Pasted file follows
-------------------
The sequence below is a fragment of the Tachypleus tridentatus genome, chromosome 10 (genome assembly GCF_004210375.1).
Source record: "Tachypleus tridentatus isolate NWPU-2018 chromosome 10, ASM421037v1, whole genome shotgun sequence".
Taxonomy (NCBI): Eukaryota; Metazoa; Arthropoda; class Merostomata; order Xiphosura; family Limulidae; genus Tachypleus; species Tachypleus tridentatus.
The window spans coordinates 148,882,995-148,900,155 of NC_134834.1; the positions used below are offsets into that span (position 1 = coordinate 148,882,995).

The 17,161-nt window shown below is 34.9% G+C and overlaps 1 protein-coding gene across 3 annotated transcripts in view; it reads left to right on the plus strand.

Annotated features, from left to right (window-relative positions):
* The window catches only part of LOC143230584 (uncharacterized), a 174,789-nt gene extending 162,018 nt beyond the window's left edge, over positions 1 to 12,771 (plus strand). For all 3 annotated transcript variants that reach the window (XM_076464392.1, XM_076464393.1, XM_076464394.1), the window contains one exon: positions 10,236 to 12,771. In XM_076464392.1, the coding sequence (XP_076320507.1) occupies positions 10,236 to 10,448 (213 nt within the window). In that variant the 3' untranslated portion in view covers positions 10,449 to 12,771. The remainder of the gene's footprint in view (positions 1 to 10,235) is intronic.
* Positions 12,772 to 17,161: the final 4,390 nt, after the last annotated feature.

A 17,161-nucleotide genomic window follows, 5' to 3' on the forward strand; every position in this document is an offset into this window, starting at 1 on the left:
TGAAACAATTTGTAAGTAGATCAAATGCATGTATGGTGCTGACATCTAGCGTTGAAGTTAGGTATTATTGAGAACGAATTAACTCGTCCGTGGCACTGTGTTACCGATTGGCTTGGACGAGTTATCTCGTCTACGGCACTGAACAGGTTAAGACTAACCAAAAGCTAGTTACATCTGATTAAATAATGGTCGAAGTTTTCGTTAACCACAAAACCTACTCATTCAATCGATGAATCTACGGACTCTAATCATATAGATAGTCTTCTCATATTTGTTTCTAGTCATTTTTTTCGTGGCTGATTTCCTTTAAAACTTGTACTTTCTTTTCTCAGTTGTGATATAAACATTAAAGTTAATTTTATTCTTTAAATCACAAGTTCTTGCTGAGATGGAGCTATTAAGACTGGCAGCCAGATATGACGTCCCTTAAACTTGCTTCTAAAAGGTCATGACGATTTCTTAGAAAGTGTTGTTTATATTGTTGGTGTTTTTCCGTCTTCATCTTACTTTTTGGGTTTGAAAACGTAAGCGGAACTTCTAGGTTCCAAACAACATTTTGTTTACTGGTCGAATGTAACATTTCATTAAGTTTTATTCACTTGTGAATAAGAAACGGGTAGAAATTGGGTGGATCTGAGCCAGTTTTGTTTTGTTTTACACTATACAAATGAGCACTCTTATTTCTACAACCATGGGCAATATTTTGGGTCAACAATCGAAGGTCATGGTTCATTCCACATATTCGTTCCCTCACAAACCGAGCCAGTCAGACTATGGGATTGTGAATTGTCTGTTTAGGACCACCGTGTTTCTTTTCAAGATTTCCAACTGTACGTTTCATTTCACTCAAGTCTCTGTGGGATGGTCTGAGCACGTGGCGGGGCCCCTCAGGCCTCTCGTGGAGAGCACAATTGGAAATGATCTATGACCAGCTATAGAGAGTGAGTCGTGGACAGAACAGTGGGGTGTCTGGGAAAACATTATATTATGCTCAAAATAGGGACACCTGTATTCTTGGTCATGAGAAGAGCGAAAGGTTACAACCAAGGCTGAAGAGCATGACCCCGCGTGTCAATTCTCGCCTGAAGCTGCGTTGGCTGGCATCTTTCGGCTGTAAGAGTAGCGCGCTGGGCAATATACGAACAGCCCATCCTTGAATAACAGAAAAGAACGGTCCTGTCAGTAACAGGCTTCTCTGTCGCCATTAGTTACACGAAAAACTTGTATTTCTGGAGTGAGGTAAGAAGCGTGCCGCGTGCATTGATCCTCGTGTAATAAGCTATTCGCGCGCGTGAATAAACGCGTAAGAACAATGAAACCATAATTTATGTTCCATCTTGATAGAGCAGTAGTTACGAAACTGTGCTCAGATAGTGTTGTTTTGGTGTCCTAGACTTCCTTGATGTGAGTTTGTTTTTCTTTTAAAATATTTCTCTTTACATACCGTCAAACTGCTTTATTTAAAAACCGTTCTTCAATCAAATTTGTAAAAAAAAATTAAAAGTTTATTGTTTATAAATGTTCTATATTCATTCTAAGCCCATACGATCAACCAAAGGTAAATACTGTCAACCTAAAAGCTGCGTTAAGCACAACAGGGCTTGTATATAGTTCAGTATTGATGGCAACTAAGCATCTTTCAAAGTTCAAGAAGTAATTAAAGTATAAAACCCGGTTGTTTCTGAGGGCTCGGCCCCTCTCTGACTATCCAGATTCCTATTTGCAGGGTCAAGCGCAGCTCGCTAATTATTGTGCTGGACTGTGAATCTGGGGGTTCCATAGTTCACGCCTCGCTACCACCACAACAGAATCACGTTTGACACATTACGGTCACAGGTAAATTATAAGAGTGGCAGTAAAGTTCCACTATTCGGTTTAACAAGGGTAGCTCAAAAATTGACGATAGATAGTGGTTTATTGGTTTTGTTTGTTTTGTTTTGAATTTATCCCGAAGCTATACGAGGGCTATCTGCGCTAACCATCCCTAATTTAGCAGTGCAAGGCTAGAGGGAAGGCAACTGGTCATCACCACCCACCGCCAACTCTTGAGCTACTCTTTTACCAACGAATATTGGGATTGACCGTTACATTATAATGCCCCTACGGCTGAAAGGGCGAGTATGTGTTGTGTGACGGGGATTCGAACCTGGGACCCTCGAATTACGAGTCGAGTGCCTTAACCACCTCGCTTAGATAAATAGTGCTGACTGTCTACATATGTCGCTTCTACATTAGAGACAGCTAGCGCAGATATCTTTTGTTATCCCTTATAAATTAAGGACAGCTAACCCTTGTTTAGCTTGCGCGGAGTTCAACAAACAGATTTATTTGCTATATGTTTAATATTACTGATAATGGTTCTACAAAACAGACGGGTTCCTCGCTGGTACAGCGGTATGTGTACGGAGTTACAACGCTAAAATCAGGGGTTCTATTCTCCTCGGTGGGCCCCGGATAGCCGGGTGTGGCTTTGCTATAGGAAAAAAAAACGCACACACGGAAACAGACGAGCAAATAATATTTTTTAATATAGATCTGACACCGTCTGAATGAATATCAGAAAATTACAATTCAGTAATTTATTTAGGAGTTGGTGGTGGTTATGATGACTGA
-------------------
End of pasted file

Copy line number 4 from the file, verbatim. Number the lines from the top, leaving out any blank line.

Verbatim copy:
The window spans coordinates 148,882,995-148,900,155 of NC_134834.1; the positions used below are offsets into that span (position 1 = coordinate 148,882,995).